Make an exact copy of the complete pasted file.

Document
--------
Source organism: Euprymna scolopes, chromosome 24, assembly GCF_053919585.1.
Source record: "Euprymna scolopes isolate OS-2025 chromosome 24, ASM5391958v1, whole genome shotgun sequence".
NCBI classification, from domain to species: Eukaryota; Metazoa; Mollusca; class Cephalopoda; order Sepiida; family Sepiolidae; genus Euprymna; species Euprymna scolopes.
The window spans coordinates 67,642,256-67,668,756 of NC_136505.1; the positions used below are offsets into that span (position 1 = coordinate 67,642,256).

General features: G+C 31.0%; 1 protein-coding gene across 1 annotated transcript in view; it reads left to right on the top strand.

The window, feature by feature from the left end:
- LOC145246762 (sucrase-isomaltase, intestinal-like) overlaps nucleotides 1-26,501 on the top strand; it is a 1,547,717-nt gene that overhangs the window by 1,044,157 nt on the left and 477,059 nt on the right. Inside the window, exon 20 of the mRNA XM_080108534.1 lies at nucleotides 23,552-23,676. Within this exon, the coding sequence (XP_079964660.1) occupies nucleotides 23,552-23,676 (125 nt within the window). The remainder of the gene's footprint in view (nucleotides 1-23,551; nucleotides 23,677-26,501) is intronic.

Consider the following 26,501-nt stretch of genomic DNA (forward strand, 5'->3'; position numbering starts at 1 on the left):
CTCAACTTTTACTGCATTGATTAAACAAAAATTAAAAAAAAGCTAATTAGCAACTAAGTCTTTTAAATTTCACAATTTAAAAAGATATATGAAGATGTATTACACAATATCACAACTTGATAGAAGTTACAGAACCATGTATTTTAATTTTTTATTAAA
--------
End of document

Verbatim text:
Source organism: Euprymna scolopes, chromosome 24, assembly GCF_053919585.1.
Source record: "Euprymna scolopes isolate OS-2025 chromosome 24, ASM5391958v1, whole genome shotgun sequence".
NCBI classification, from domain to species: Eukaryota; Metazoa; Mollusca; class Cephalopoda; order Sepiida; family Sepiolidae; genus Euprymna; species Euprymna scolopes.
The window spans coordinates 67,642,256-67,668,756 of NC_136505.1; the positions used below are offsets into that span (position 1 = coordinate 67,642,256).

General features: G+C 31.0%; 1 protein-coding gene across 1 annotated transcript in view; it reads left to right on the top strand.

The window, feature by feature from the left end:
- LOC145246762 (sucrase-isomaltase, intestinal-like) overlaps nucleotides 1-26,501 on the top strand; it is a 1,547,717-nt gene that overhangs the window by 1,044,157 nt on the left and 477,059 nt on the right. Inside the window, exon 20 of the mRNA XM_080108534.1 lies at nucleotides 23,552-23,676. Within this exon, the coding sequence (XP_079964660.1) occupies nucleotides 23,552-23,676 (125 nt within the window). The remainder of the gene's footprint in view (nucleotides 1-23,551; nucleotides 23,677-26,501) is intronic.

Consider the following 26,501-nt stretch of genomic DNA (forward strand, 5'->3'; position numbering starts at 1 on the left):
CTCAACTTTTACTGCATTGATTAAACAAAAATTAAAAAAAAGCTAATTAGCAACTAAGTCTTTTAAATTTCACAATTTAAAAAGATATATGAAGATGTATTACACAATATCACAACTTGATAGAAGTTACAGAACCATGTATTTTAATTTTTTATTAAA